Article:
Week 42 in Manufacturing News
The American Dream: Bringing Factories Back to the U.S.; Industrial Manufacturing In A Time Of Disruption; ‘Smart’ Products to Connect and Increase Speed of Manufacturing Processes; Future-Proofing The Australian Manufacturing Industry Through Digital Transformation.
The American Dream: Bringing Factories Back to the U.S.
For years, investors cheered as U.S. companies shifted manufacturing overseas to reduce costs and boost profit margins. That could soon start to change, with decades of offshoring replaced by reshoring.
The shortages of personal protective equipment and other essential items during the early stages of the pandemic were a powerful reminder that corporate managers’ obsession with efficiency and cost-cutting at the expense of diversification and resiliency had made the American economy vulnerable.
Industrial Manufacturing In A Time Of Disruption
Industrial manufacturers are under pressure to interpret and act upon a variety of forces affecting their business, from cyberthreats to changes in the market. These disruptions often occur simultaneously—making their complex interactions difficult to decipher and report—and are typically exacerbated by the technological state of firms.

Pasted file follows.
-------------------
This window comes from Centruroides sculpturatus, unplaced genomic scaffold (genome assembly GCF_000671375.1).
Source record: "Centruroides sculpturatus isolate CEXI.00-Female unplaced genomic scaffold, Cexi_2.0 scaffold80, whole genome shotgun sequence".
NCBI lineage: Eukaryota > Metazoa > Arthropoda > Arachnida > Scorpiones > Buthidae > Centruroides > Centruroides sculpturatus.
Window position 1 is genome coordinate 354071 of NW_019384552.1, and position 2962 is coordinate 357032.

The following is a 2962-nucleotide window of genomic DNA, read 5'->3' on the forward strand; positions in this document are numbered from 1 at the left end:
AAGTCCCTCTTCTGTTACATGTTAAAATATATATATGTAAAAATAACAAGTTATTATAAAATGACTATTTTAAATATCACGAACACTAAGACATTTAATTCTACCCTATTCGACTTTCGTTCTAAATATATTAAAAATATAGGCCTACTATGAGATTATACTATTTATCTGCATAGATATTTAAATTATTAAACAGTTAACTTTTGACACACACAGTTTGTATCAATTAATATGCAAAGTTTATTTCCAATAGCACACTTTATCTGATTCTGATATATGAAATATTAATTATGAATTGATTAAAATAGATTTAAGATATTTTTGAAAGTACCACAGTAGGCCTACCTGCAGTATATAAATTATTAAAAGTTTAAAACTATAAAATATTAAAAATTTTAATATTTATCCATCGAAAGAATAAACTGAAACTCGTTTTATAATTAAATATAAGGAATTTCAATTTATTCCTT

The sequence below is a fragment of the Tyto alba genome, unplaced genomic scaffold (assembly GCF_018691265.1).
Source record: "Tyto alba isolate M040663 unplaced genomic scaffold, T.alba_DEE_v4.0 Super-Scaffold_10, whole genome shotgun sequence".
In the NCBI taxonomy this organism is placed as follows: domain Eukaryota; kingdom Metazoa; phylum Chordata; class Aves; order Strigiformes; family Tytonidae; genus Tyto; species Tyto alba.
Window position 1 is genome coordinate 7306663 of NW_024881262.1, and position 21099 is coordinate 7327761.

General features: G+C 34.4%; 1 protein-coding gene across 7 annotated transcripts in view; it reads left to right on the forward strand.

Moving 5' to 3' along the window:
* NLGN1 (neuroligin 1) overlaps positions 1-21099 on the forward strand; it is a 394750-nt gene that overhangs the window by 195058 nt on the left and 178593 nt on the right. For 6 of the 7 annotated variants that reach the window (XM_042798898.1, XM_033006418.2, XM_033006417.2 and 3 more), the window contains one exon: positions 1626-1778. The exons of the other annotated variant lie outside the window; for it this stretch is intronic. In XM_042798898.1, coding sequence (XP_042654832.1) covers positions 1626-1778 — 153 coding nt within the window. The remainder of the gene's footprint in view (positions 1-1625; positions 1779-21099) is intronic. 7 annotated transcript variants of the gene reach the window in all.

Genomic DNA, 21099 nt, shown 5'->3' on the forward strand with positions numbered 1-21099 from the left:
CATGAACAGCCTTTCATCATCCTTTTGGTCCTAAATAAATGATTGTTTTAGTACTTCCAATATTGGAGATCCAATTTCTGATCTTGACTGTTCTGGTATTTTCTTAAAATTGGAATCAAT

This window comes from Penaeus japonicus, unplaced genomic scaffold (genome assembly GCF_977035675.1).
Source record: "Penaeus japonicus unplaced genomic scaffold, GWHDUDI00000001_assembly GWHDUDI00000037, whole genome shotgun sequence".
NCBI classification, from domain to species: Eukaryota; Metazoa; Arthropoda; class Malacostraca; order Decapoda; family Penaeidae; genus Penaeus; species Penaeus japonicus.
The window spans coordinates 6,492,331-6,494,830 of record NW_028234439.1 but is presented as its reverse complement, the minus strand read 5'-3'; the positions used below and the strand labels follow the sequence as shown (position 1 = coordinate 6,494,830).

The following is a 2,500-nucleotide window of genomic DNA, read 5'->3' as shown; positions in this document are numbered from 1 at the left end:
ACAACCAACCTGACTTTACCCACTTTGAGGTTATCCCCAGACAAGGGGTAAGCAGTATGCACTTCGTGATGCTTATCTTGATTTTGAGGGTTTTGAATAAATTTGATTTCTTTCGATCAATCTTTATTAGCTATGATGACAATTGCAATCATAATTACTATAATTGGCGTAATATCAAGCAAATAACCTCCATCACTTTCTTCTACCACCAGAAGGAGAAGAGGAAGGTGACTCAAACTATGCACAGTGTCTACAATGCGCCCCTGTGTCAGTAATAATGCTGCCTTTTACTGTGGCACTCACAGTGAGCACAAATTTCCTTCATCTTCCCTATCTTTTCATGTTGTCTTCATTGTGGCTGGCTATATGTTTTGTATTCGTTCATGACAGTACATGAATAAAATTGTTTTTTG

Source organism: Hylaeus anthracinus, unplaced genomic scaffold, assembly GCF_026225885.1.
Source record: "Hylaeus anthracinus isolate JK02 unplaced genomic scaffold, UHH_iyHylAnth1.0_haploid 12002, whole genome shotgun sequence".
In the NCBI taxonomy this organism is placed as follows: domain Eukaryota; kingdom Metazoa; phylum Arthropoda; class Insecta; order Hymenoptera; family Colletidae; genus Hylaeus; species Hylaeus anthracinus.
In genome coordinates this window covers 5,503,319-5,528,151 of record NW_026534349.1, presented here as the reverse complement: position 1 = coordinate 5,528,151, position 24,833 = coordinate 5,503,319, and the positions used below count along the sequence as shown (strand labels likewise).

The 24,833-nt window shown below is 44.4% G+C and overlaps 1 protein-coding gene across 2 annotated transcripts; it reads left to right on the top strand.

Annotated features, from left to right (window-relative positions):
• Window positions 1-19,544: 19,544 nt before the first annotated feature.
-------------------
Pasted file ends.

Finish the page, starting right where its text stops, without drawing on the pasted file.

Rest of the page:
‘Smart’ Products to Connect and Increase Speed of Manufacturing Processes
One of the UK’s specialists in tooling, intelligent fixturing and components is launching a new range of ‘digital’ solutions that will connect manufacturing processes and enable easier, faster automation.
Metlase, a joint venture between Unipart and Roll-Royce, commissioned a dedicated team to develop ‘smart’ products, including the Digital Gauge (conducting a digital dimensional inspection process), Smart Bench (ensures no-fault forward in the assembly process as well as connecting up-front supply chains) and Smart Cell.
Future-Proofing The Australian Manufacturing Industry Through Digital Transformation
Global manufacturing has been shaken by the pandemic. It’s not just the social distancing restrictions that have been placed on workplaces, which have forced them to operate in non-standard ways, the border closures and surge in demand for speciality goods (think toilet paper, hand sanitiser and PPE) laid bare just how vulnerable global supply chains can be.
Given these issues, local manufacturers were both relieved and excited to hear that the new Federal budget sets aside $1.5 billion over four years for their industry.
Source: Manufacturers’ Monthly